The New Zealand currency has made good gains since the election, especially against the AUD. Now Roger J Kerr is expecting the RBNZ to face up to their excessively negative forecasting

The New Zealand currency has made good gains since the election, especially against the AUD. Now Roger J Kerr is expecting the RBNZ to face up to their excessively negative forecasting

Summary of key points: -

  • Kiwi dollar moves higher post-election
  • Sideways shuffle for the USD going into the US Presidential election
  • RBNZ’s dismal economic outlook under some scrutiny

Kiwi dollar moves higher post-election

One of the scenarios for the NZ dollar from the NZ general election result proffered by this column a few weeks back was that a majority Labour Party victory, with no reliance on the Greens to form a coalition government, would be “neutral to positive for the NZD”. The view being that downside risk for the Kiwi of the Greens holding the balance of power would be removed. Currency market movements over this past week have been volatile, however the end result is a stronger NZD against the USD (as expected) to 0.6690 from rates below 0.6600 before the election. A dip in the Aussie dollar against the USD to 0.7020 on Tuesday 21 October due to bearish comments from RBA officials did briefly pull the NZD/USD rate lower to 0.6556. However, as we have seen with the RBNZ attempted jawboning of the NZD currency lower over the last two years, the impact on the FX markets is never too long-lasting. Unless the monetary authorities follow up their words with action, the markets rapidly ignore their barks.

The NZ dollar has made strong gains against the AUD on the NZD/AUD cross-rate over the last three months from rates below 0.9100 in mid-August to 0.9380 currently. Local AUD exporters who had to discipline to increase hedging percentages with orders placed in the 0.9200/0.9100 region have been well-rewarded yet again.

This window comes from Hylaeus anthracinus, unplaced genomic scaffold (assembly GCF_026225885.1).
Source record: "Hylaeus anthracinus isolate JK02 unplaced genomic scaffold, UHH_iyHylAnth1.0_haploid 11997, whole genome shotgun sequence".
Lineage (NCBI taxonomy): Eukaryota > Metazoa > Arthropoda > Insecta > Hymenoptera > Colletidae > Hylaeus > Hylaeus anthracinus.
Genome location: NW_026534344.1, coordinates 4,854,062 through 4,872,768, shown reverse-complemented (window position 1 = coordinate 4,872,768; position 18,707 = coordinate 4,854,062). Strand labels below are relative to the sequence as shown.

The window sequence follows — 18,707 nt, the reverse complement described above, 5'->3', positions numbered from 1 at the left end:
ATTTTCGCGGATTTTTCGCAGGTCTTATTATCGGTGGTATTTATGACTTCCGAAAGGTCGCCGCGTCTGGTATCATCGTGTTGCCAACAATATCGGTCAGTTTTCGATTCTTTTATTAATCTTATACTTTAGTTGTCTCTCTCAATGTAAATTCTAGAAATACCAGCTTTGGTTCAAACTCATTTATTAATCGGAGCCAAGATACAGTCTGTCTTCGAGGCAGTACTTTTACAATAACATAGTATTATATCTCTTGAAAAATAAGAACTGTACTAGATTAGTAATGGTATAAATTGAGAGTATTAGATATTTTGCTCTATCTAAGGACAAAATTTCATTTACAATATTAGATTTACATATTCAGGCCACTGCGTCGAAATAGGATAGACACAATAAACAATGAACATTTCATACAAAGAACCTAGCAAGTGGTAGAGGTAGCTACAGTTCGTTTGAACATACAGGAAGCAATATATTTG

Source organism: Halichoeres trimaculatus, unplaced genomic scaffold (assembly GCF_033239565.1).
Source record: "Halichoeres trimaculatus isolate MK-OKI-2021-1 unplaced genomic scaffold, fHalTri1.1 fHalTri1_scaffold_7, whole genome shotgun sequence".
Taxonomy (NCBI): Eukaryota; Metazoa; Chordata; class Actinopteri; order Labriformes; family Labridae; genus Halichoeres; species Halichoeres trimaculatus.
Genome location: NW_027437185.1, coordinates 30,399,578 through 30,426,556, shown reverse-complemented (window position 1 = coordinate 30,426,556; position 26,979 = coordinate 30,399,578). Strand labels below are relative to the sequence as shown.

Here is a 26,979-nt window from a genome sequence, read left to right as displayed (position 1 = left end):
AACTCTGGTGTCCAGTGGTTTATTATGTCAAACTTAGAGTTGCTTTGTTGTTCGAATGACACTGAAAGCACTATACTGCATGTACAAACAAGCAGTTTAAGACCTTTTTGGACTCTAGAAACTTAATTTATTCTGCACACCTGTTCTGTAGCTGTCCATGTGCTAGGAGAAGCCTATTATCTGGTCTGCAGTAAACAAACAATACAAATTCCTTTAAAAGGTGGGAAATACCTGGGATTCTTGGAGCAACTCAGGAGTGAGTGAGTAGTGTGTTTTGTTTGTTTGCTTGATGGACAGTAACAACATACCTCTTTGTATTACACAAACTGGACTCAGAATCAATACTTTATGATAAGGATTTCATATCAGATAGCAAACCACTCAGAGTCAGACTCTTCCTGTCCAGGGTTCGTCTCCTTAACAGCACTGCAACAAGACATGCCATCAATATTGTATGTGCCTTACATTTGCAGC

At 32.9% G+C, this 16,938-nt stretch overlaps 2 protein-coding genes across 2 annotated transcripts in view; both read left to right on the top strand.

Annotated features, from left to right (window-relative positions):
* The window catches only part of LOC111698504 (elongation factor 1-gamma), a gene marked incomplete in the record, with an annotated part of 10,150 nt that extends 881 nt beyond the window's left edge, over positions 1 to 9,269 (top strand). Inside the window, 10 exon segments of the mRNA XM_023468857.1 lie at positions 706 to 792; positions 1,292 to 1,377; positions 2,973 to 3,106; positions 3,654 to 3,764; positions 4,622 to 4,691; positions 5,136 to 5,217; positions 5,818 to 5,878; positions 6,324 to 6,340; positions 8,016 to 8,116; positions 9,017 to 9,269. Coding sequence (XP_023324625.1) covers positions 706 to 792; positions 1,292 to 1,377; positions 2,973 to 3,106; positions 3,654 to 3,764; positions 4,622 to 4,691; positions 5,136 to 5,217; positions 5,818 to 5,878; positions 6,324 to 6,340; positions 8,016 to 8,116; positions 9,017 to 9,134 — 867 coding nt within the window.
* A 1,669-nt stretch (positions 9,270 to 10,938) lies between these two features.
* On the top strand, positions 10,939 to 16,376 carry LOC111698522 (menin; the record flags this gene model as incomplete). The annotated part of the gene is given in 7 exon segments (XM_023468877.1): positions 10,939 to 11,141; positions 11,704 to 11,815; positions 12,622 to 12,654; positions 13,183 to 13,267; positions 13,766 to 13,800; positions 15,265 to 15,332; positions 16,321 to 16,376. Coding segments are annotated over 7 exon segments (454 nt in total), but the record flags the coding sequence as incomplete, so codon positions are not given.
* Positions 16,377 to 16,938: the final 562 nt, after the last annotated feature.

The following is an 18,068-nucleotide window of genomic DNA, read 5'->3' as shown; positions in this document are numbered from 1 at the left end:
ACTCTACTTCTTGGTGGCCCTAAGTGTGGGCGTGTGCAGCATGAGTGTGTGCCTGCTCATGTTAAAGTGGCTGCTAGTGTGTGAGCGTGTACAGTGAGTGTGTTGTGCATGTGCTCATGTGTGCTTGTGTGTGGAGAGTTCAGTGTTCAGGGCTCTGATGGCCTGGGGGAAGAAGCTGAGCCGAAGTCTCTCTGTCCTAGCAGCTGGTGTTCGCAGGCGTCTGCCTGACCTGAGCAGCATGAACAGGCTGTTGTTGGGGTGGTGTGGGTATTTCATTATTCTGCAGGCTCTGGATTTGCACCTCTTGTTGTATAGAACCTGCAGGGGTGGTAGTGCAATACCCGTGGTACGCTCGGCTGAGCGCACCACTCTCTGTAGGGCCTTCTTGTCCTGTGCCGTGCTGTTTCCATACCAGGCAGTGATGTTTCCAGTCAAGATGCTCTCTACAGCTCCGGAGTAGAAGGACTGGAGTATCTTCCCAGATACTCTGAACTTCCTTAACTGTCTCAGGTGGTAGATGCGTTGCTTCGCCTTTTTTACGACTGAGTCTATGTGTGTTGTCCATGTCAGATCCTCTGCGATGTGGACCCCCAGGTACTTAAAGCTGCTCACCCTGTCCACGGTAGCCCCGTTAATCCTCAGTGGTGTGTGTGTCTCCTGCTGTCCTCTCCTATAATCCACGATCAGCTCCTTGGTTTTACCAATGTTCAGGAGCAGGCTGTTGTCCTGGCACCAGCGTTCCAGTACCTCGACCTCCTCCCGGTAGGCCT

It is difficult to see the NZ dollar continuing to gain further against the AUD from current levels. On an economic well-being and performance basis the Australian economy has come through the post-Covid period in better shape than New Zealand. The mining states of WA and Queensland are rocking again as AUD referenced mining commodity prices soar. However, despite the economic positives, the Aussie dollar has taken a couple of knocks in recent weeks that have taken the gloss of its spectacular appreciation this year from below 0.6000 to 0.7400 against the USD. The Chinese are disrupting imports of Australian coal and cotton (following on from earlier wine and beef import bans) as some form of retaliation for diplomatic spats and Australia always siding with the US on global trade issues.

After earlier ruling out using negative interest rates as a monetary stimulus tool in 2021, the RBA seem to be softening their stance over recent weeks.

The new NZ Labour Government overseas trade and foreign affairs cabinet ministers will need to tread very carefully with our trading relationship with China over coming months. The last thing NZ exporters need right now is some naïve politician causing a block on our goods on Chinese wharves. Thankfully, Winnie is no longer around to upset our largest export customer, the Chinese.

Sideways shuffle for the USD going into the US Presidential election

On the global stage, the US dollar itself has just move sideways (above and below $1.1800 against the Euro) over recent weeks in the lead-up to the US Presidential elections. In an attempt to stop their Yuan currency strengthening too much, the Chinese PBOC have been buying Japanese Yen, selling Yuan. They are no longer buying USD denominated US Treasury Bonds. The Chinese demand has caused the Yen to strengthen to below 105.00 against the USD, which in turn has upset the Japanese as their exports become less competitive. One of the major factors behind the forecast weaker USD value over coming years is the fact that Chinese and European sovereign wealth funds and other fund managers will no longer be buying the same volume USD’s to invest in US markets as they have done over recent years. They need a lower USD value entry point before committing to higher cross-border capital flows.

RBNZ’s dismal economic outlook under some scrutiny